[page 4]

RAD BR/205

Rankovic's activities, the CC members were shocked by "a monstrous
system" that had little to do with confidence, or the lack of it,
in individuals. What shocked all of them was "a system based on
the concept that people should be controlled and held in permanent
checkmate."

Tripalo revealed that the investigative commission had
discovered that Rankovic had secretly taped the entire March 1962
Politburo meeting, at which party leaders had talked openly.
Rankovic ordered the UDBA to tape the proceedings on long-lasting
tapes, four copies of which were found in the UDBA headquarters in
Belgrade, This had been a "real plot," Tripalo said, one element
being "the exacerbation of the problem of [Tito's] succession."
In some parts of Yugoslavia the UDBA apparatus was used not only
for the collection of information but also to spread information
supporting Rankovic, which was then repeated to the leadership.

"Little" Rankovics Still Exist. In addition to installing
microphones in Tito's private apartment, Rankovic also had them
placed in the apartment house in Belgrade, near Tito's palace,
where republican and provincial party secretaries lived while in
Belgrade.

What led to Rankovic's downfall? The fact that Rankovic, a
Serb, had complete control over the secret police forces in Serbia,
Montenegro, and Macedonia, but not in Slovenia, Croatia, and
Bosnia-Herzegovina, caused his fall. Croatia's and Slovenia's UDBA
departments were closer to the Croatian leaders in Zagreb and the
Slovenian leaders in Ljubljana than to Rankovic. So his orders to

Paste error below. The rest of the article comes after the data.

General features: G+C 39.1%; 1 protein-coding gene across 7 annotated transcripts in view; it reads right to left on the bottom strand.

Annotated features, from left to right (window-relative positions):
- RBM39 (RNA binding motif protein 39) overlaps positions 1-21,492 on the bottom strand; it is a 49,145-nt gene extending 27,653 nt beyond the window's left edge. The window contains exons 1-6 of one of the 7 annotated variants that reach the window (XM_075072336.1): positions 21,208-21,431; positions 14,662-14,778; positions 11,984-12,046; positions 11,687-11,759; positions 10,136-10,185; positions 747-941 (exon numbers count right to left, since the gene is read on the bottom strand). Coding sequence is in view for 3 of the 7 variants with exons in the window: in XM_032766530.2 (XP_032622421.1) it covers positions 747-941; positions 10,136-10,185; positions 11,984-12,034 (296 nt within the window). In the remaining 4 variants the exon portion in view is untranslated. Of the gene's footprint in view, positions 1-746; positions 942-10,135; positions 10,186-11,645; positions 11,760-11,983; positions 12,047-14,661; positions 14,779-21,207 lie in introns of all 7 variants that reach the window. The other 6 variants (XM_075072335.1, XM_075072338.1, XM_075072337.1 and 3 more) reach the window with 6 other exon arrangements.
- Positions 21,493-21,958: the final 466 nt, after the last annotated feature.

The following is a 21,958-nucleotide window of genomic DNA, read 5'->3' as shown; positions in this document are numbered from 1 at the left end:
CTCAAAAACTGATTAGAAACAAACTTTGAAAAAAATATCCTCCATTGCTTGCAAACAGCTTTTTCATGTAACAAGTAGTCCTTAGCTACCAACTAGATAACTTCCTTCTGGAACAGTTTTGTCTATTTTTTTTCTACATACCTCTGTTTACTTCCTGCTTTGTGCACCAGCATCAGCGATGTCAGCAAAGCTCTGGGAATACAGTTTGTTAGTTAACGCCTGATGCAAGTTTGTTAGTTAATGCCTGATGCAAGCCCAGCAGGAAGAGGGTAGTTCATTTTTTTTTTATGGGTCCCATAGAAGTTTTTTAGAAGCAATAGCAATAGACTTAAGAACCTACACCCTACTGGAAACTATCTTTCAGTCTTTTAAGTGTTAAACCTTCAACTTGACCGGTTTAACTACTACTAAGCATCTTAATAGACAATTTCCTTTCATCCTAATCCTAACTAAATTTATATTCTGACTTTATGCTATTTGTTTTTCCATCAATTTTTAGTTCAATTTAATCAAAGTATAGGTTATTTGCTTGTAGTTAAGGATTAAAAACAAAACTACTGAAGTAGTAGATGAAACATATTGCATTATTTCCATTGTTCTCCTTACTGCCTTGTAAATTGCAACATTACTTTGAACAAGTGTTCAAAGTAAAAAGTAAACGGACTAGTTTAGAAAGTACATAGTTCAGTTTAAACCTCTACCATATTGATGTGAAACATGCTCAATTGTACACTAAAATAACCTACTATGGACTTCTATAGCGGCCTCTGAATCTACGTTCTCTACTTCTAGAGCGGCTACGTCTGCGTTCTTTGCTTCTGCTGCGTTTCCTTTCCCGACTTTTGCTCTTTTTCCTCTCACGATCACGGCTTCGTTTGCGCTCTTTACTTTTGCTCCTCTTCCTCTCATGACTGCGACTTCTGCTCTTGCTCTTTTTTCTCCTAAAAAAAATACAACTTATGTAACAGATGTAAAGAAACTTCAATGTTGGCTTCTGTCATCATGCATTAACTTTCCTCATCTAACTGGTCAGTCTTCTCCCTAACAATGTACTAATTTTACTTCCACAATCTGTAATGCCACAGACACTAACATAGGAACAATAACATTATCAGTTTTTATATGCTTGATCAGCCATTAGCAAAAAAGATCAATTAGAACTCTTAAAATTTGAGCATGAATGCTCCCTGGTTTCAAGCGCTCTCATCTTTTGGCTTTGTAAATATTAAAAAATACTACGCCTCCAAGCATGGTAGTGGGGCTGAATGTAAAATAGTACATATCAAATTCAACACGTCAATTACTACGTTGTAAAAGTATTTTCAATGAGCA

his collaborators in Zagreb and Ljubljana were not kept secret but were
immediately revealed to the Croatian and Slovenian party and state
leaders. After they had collected sufficient evidence about Rankovic,
they informed Tito; and he acted promptly.

Rankovic himself cut a poor figure at the July 1966 plenum,
when he admitted that he considered himself "incapable of occupying
such a senior post and incapable of formulating any policy." At
that time Rankovic's confession was considered a trick, because, as
Tripalo commented, Rankovic and his group "were not political
illiterates." Tripalo himself, however, who warned against "many
little Rankovics" throughout the country, also became the victim
of a Rankovic - type purge five and a half years later. According to
Professor Radonjic, today, too, "even young officials" have done
things "that smell a little of certain Stalinist methods."

Professor Stojanovic explained this dilemma, which exists not only
in Yugoslavia but also in all communist-ruled countries, as follows:

The armed socialist revolution is ethically based
on the admission that, in a world full of violence,
sometimes nothing can help but violence. As long
as it counters violence with violence it is